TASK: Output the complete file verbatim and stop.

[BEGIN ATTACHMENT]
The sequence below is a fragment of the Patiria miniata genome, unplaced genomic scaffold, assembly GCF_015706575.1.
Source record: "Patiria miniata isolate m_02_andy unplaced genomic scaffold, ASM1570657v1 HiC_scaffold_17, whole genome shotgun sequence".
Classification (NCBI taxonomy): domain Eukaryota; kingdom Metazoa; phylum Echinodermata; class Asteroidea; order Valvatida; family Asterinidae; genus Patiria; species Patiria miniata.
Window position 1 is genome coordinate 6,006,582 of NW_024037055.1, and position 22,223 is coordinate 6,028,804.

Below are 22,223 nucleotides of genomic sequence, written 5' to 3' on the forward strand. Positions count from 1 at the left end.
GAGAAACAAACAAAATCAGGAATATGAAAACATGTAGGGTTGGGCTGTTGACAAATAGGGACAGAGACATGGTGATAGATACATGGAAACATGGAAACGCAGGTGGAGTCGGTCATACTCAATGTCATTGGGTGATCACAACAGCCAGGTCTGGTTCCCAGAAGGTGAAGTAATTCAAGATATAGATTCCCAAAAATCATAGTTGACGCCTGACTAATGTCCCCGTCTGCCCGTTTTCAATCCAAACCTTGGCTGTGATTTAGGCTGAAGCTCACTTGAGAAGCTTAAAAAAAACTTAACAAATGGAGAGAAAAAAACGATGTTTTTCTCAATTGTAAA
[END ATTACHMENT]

The sequence below is a fragment of the Patiria miniata genome, unplaced genomic scaffold, assembly GCF_015706575.1.
Source record: "Patiria miniata isolate m_02_andy unplaced genomic scaffold, ASM1570657v1 HiC_scaffold_17, whole genome shotgun sequence".
Classification (NCBI taxonomy): domain Eukaryota; kingdom Metazoa; phylum Echinodermata; class Asteroidea; order Valvatida; family Asterinidae; genus Patiria; species Patiria miniata.
Window position 1 is genome coordinate 6,006,582 of NW_024037055.1, and position 22,223 is coordinate 6,028,804.

Below are 22,223 nucleotides of genomic sequence, written 5' to 3' on the forward strand. Positions count from 1 at the left end.
GAGAAACAAACAAAATCAGGAATATGAAAACATGTAGGGTTGGGCTGTTGACAAATAGGGACAGAGACATGGTGATAGATACATGGAAACATGGAAACGCAGGTGGAGTCGGTCATACTCAATGTCATTGGGTGATCACAACAGCCAGGTCTGGTTCCCAGAAGGTGAAGTAATTCAAGATATAGATTCCCAAAAATCATAGTTGACGCCTGACTAATGTCCCCGTCTGCCCGTTTTCAATCCAAACCTTGGCTGTGATTTAGGCTGAAGCTCACTTGAGAAGCTTAAAAAAAACTTAACAAATGGAGAGAAAAAAACGATGTTTTTCTCAATTGTAAA